Christians and "The Da Vinci Code", Part 2
In part 2 of "Christians and "The Da Vinci Code", we are going to take a look at the Gnostic writings from which Dan Brown claims to have taken most of the premises used in his story.
What are the "Gnostic Gospels"?
The term "Gnostic" was derived from the Greek word "gnosis," which is translated as "knowledge". Gnostics believe that they possess "secret knowledge" and "wisdom" about divine matters. Knowing this "secret knowledge" gives them salvation from death. Where Gnosticism and Brown's "The Da Vinci Code" meet is through the "Gnostic Gospels". These so-called "Gospels" contain what the Gnostics claim are the "lost" or "forgotten" words of Jesus Christ.
Reading Gnostic texts, such as "The Book of Thomas the Contender", "The Gospel of Mary", "The Gospel of Philip" and "The Acts of Peter", to name a few, one finds that instead of a narrative of the activities of Jesus, during his time here on earth, these "gospels" are instead a loose collection of sayings purported to be from Jesus. In these sayings, Jesus shares with the author, the "secret" way to salvation, something He apparently failed to share with everyone else, through the canonized gospels of the Bible. When the Gnostic Gospels did give a description of Jesus' activities, they often were just embellishments of the Biblical Gospels. These embellishments show that the Gnostic Gospels were very dependent on the four Biblical Gospels for their background.
Another trait of the Gnostic Gospels is called Docetism. This is the idea that Jesus was divine but not human. For instance, a passage from the Gnostic Gospel of "The Acts of John" (passage 93), it says, "Sometimes when I would lay hold on him, I met with a material and solid body, and at other times, again, when I felt him, the substance was immaterial and as if it existed not at all."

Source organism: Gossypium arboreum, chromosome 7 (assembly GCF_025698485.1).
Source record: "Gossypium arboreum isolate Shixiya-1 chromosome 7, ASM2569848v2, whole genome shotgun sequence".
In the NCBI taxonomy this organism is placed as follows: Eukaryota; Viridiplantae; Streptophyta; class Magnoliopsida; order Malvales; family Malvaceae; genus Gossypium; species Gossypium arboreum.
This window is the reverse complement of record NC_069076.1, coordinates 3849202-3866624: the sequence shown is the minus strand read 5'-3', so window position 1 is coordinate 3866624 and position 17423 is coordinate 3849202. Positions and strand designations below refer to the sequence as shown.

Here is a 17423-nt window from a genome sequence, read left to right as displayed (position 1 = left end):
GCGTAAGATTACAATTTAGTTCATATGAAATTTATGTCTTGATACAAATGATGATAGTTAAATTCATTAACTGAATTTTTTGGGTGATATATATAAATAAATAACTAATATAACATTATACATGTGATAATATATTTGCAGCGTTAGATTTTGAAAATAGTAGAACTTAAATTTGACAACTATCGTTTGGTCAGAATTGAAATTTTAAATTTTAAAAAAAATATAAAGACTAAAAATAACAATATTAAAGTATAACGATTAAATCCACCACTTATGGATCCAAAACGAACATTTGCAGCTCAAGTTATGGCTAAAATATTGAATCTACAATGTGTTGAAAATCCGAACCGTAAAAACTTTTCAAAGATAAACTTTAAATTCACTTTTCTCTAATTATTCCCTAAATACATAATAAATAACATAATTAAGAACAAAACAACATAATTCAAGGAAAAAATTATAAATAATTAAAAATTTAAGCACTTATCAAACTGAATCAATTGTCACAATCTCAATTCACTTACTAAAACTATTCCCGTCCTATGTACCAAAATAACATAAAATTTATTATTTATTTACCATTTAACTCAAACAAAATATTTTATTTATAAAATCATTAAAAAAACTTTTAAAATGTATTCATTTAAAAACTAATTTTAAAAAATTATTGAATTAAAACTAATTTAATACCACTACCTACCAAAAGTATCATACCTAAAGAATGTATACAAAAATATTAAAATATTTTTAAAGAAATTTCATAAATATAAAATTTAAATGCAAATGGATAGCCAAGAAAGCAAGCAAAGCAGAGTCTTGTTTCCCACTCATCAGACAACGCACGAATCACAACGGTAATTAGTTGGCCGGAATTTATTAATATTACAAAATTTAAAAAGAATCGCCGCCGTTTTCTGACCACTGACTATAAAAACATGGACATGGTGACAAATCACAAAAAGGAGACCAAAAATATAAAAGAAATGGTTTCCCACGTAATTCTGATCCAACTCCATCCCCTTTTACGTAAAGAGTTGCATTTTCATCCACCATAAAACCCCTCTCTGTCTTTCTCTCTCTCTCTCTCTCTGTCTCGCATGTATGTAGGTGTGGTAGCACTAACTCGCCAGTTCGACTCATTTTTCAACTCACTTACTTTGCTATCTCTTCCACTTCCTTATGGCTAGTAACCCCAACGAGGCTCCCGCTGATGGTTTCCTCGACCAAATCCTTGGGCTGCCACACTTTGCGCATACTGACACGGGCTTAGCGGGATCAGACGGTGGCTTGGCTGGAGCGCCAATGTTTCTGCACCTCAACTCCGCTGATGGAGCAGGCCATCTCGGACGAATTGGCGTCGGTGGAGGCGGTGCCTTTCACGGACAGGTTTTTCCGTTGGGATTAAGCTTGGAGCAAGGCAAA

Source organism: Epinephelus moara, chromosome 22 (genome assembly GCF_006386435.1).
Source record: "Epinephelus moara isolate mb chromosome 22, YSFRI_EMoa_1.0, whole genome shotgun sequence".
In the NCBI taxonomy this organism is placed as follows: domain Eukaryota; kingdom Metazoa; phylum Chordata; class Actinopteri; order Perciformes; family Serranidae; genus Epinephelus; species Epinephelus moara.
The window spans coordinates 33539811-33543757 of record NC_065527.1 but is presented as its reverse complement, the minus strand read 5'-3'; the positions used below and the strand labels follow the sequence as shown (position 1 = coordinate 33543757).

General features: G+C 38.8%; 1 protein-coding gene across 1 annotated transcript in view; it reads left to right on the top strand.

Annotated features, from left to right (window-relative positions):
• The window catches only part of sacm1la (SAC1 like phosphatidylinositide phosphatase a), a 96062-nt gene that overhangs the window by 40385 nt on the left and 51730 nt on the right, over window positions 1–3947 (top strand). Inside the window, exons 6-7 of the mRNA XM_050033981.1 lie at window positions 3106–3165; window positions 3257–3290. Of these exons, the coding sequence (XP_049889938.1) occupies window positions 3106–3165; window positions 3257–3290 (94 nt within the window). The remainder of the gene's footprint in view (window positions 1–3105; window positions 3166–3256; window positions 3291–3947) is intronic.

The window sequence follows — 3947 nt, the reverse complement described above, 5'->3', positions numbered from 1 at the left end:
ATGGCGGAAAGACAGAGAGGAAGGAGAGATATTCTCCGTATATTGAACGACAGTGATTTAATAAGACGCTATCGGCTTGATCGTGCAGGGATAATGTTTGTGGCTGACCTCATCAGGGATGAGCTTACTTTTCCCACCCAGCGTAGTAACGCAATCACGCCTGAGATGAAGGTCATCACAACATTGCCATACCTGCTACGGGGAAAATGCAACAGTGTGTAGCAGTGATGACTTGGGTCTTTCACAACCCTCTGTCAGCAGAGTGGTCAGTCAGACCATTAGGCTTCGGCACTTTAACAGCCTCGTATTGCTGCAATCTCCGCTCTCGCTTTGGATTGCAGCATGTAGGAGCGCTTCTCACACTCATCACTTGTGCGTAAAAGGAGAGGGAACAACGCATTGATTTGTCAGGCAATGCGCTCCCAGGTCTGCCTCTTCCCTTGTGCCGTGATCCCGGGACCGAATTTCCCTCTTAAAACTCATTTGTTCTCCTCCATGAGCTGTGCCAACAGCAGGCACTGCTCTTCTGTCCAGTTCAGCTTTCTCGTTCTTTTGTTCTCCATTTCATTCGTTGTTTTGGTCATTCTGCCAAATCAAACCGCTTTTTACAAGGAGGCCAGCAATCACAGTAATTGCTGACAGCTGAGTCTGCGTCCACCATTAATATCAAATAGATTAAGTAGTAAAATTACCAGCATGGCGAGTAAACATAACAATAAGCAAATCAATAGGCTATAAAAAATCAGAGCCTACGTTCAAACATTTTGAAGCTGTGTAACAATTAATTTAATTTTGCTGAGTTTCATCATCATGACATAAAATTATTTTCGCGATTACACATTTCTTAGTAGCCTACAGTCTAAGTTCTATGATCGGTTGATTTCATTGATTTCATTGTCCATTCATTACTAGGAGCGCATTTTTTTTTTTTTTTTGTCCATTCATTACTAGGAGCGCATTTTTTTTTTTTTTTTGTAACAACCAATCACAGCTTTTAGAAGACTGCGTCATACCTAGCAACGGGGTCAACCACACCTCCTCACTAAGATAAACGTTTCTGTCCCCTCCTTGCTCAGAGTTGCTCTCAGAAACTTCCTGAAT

In direct contrast to what we find in the Biblical Gospels, where Jesus is Both fully human and spiritial in nature, in Gnosticism, Jesus is portrayed as a "spiritual" being, not completely human, if even human at all.
One question concerning Gnostic texts is "when were they written"?
Most historians and scholars place the age of the Gnostic Gospels between 250 and 350 AD. The oldest known manuscripts of the New Testament were written between 50 and 75 AD.(1)
Looking at these dates, it would have been impossible for the Gnostic Gospels manuscripts to be written by the apostles (or close associates) as they claim. As shown above, since the Gnostic Gospels drew heavily on the Biblical Gospels, in regards to activities of Jesus, the Biblical Gospels clearly were in place and well known by the time the Gnostic Gospels were written. One author points out:
"The canonical Gospels were all anonymous works to begin with. But many of the apocryphal (Gnostic) gospels claim apostolic authorship. This marked difference suggests that they were trying to get on the fast track to acceptance by the church. Since they were not first-century documents, something had to be done to give them an edge. Claiming to be written by an apostle was just the ticket."(2)
In the next part of "Christians and 'The Da Vinci Code'" we'll look at some of the fallacies of Brown's research and how he even incorrectly quoted the very documents (the Gnostic Gospels) that we call into question above.
Jesus is Lord, A Worshipping Christian Family
1. 'Is the Bible True?' copyright 2006 Jesus is Lord, A Worshipping Christian Family Web Site
2. 'Reinventing Jesus: What The Da Vinci Code and Other Novel Speculations Don't Tell You' by J. Ed Komoszewski and James M. Sawyer, (Kregel, copyright 2006)